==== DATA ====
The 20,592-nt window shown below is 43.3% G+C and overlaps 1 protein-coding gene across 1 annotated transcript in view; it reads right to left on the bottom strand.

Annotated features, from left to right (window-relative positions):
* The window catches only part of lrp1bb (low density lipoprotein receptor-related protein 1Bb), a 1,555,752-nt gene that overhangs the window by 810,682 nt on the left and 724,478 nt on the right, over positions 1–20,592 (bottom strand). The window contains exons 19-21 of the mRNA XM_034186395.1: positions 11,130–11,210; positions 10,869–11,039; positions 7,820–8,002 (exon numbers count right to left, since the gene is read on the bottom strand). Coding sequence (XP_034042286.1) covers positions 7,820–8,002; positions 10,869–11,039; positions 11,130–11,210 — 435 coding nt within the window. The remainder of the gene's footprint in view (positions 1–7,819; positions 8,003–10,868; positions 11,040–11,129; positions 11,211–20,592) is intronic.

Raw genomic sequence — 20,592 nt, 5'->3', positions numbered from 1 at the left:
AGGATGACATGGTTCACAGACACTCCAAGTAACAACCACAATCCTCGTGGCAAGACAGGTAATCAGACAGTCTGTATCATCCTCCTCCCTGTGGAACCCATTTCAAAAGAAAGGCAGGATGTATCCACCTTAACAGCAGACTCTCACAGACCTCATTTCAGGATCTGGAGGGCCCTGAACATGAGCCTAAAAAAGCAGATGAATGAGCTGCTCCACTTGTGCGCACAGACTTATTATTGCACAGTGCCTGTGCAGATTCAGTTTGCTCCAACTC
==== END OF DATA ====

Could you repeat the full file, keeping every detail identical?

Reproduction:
The 20,592-nt window shown below is 43.3% G+C and overlaps 1 protein-coding gene across 1 annotated transcript in view; it reads right to left on the bottom strand.

Annotated features, from left to right (window-relative positions):
* The window catches only part of lrp1bb (low density lipoprotein receptor-related protein 1Bb), a 1,555,752-nt gene that overhangs the window by 810,682 nt on the left and 724,478 nt on the right, over positions 1–20,592 (bottom strand). The window contains exons 19-21 of the mRNA XM_034186395.1: positions 11,130–11,210; positions 10,869–11,039; positions 7,820–8,002 (exon numbers count right to left, since the gene is read on the bottom strand). Coding sequence (XP_034042286.1) covers positions 7,820–8,002; positions 10,869–11,039; positions 11,130–11,210 — 435 coding nt within the window. The remainder of the gene's footprint in view (positions 1–7,819; positions 8,003–10,868; positions 11,040–11,129; positions 11,211–20,592) is intronic.

Raw genomic sequence — 20,592 nt, 5'->3', positions numbered from 1 at the left:
AGGATGACATGGTTCACAGACACTCCAAGTAACAACCACAATCCTCGTGGCAAGACAGGTAATCAGACAGTCTGTATCATCCTCCTCCCTGTGGAACCCATTTCAAAAGAAAGGCAGGATGTATCCACCTTAACAGCAGACTCTCACAGACCTCATTTCAGGATCTGGAGGGCCCTGAACATGAGCCTAAAAAAGCAGATGAATGAGCTGCTCCACTTGTGCGCACAGACTTATTATTGCACAGTGCCTGTGCAGATTCAGTTTGCTCCAACTC